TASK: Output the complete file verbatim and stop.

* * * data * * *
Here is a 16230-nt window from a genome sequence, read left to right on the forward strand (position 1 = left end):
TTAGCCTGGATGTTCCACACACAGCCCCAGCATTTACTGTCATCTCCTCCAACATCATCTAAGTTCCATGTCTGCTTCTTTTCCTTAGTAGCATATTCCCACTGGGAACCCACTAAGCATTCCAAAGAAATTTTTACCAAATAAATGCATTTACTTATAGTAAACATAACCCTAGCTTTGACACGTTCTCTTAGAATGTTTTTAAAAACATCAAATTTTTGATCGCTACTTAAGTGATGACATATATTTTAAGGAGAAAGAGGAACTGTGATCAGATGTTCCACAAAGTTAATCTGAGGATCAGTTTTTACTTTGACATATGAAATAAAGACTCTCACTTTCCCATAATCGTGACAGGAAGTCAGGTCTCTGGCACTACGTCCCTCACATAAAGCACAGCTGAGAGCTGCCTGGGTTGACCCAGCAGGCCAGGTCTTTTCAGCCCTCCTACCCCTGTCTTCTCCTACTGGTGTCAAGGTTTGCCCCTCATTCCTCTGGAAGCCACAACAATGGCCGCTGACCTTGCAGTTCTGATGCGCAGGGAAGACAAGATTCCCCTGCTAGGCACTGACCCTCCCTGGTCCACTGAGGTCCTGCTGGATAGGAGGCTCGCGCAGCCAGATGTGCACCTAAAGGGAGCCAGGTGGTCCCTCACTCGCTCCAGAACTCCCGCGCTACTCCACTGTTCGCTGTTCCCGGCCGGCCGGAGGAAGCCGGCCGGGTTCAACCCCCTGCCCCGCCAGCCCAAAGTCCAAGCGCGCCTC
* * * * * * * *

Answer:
Here is a 16230-nt window from a genome sequence, read left to right on the forward strand (position 1 = left end):
TTAGCCTGGATGTTCCACACACAGCCCCAGCATTTACTGTCATCTCCTCCAACATCATCTAAGTTCCATGTCTGCTTCTTTTCCTTAGTAGCATATTCCCACTGGGAACCCACTAAGCATTCCAAAGAAATTTTTACCAAATAAATGCATTTACTTATAGTAAACATAACCCTAGCTTTGACACGTTCTCTTAGAATGTTTTTAAAAACATCAAATTTTTGATCGCTACTTAAGTGATGACATATATTTTAAGGAGAAAGAGGAACTGTGATCAGATGTTCCACAAAGTTAATCTGAGGATCAGTTTTTACTTTGACATATGAAATAAAGACTCTCACTTTCCCATAATCGTGACAGGAAGTCAGGTCTCTGGCACTACGTCCCTCACATAAAGCACAGCTGAGAGCTGCCTGGGTTGACCCAGCAGGCCAGGTCTTTTCAGCCCTCCTACCCCTGTCTTCTCCTACTGGTGTCAAGGTTTGCCCCTCATTCCTCTGGAAGCCACAACAATGGCCGCTGACCTTGCAGTTCTGATGCGCAGGGAAGACAAGATTCCCCTGCTAGGCACTGACCCTCCCTGGTCCACTGAGGTCCTGCTGGATAGGAGGCTCGCGCAGCCAGATGTGCACCTAAAGGGAGCCAGGTGGTCCCTCACTCGCTCCAGAACTCCCGCGCTACTCCACTGTTCGCTGTTCCCGGCCGGCCGGAGGAAGCCGGCCGGGTTCAACCCCCTGCCCCGCCAGCCCAAAGTCCAAGCGCGCCTC